The demonstration didn't bring an enormous crowd, but there were a fair amount of concerned people there, and a LOT of media. After 25 minutes of hectic interviewing and disorganized clumps of people only half-enthusiastically holding up their signs I made the executive decision that there MUST be a more effective use of our time. Truly it didn't look like a demonstration- if someone drove by they would have no idea what this group of people was assembled for. So, I grabbed a few volunteers and we dragged everyone into a solid formation- we formed one long line facing the Embassy, holding our signs. We stayed like this for another 25 minutes, and I think it ended up fairly effective.

Here's one of many articles that was published about our protest. Myself and many of our AVC volunteers were interviewed by journalists that afternoon. They spoke about their disgust as such racist acts, and that they felt the Armenian citizens should be more pro-active in asking the government to respond. This is just one of many ways in which the presence of our volunteers makes an effect on the development of Armenian society.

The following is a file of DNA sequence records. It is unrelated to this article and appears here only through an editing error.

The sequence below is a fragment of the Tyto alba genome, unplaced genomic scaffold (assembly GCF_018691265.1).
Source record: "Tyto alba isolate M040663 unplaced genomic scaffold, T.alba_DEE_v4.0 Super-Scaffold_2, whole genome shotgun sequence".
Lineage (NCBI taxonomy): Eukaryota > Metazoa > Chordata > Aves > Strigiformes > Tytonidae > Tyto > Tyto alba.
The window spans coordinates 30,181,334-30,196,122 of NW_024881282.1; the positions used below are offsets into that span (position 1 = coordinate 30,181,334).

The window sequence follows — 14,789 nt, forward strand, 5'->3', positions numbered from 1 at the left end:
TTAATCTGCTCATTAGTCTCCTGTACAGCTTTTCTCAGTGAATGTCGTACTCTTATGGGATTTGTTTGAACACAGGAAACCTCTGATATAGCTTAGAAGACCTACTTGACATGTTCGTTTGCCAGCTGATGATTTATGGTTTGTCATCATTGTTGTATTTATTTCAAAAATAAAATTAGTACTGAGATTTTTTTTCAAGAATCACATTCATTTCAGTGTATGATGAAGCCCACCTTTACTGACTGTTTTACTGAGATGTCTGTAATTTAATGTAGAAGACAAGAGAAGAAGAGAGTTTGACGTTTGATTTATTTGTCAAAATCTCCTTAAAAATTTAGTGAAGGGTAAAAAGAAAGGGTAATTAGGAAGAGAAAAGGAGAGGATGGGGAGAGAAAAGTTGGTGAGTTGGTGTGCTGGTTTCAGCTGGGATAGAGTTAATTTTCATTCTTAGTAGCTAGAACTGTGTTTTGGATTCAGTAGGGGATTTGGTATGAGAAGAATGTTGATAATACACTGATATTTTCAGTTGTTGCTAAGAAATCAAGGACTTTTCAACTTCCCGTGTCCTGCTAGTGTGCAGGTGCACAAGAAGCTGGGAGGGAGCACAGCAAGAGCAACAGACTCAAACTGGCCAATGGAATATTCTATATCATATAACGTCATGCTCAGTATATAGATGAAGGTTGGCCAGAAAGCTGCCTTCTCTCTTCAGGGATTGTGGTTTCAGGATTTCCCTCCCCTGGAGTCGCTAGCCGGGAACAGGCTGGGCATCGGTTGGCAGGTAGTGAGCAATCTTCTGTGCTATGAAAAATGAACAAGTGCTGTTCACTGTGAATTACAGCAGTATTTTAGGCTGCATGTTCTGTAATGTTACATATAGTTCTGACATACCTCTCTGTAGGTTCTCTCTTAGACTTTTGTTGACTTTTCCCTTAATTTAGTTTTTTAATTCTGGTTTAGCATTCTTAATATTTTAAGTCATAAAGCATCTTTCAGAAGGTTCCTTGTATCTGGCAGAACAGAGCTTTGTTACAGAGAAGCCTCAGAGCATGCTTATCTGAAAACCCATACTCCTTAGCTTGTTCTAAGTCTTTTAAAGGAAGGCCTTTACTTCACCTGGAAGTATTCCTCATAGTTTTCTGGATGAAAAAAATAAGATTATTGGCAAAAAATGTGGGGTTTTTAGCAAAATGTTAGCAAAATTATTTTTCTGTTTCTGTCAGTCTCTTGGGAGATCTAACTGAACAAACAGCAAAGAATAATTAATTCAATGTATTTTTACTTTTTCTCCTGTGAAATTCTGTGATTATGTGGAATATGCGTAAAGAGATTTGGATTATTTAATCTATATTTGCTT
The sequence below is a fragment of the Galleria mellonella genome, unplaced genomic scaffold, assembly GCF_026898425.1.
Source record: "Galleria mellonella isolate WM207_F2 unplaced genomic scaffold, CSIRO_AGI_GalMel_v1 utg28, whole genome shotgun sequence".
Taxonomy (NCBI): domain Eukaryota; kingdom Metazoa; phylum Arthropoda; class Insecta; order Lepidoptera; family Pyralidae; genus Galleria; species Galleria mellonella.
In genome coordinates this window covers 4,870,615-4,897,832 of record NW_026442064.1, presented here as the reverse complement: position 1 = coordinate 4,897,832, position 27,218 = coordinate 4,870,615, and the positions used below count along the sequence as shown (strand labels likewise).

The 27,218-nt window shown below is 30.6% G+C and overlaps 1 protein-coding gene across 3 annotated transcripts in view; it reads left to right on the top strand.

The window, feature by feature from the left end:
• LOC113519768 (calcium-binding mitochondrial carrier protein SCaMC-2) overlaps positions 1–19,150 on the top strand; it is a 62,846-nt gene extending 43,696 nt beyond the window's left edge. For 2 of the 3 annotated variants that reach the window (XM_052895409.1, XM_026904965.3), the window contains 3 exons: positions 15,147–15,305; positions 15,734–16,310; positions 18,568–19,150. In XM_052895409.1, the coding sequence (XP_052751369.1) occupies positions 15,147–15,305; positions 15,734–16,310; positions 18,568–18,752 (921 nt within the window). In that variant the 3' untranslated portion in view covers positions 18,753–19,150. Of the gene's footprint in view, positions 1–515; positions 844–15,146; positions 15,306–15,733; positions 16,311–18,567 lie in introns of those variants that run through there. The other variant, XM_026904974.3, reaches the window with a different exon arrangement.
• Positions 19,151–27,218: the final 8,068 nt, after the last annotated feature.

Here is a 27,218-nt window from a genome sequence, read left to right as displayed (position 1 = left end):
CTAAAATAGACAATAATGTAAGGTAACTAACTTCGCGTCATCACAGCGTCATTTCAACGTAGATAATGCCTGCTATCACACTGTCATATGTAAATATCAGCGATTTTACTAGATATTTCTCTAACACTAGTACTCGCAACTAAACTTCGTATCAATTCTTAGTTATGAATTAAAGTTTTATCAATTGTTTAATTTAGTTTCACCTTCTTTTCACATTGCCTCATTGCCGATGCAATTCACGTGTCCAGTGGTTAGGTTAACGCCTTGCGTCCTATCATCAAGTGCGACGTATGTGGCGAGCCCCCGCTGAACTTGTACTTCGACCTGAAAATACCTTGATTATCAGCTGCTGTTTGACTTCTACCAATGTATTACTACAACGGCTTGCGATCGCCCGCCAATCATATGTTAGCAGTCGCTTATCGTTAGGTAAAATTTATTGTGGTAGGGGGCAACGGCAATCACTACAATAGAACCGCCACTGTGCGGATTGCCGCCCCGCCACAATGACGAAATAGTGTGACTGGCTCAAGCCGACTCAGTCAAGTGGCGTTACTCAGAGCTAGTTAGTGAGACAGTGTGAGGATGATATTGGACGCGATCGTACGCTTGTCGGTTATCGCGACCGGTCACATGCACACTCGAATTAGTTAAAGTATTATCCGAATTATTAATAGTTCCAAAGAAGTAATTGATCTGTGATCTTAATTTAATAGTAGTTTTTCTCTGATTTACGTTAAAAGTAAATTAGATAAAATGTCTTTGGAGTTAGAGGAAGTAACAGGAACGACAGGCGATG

Armenian Civic Groups Protest Racist Killings In Russia
By Anna Saghabalian
Published in
Human Rights in Armenia

Several dozen people staged a rare demonstration outside the Russian embassy in Yerevan on Monday to condemn and protest against the continuing racially motivated killings of Armenians and other dark-skinned residents of Russia.

The protesters, most of them representatives of several Armenian civic groups, accused Moscow of connivance and even complicity in the xenophobic violence widely blamed on tens of thousands of neo-Nazi skinheads operating across Russia. They also denounced the Armenian government’s reluctance to bring the Kremlin to task over the killings.

The protest was sparked by the fatal stabbing of a Russian citizen of Armenian descent by a group of rampaging youths on a train in a Moscow suburb. Artur Sardarian, 19, is the sixth ethnic Armenian reportedly killed in Russia this year.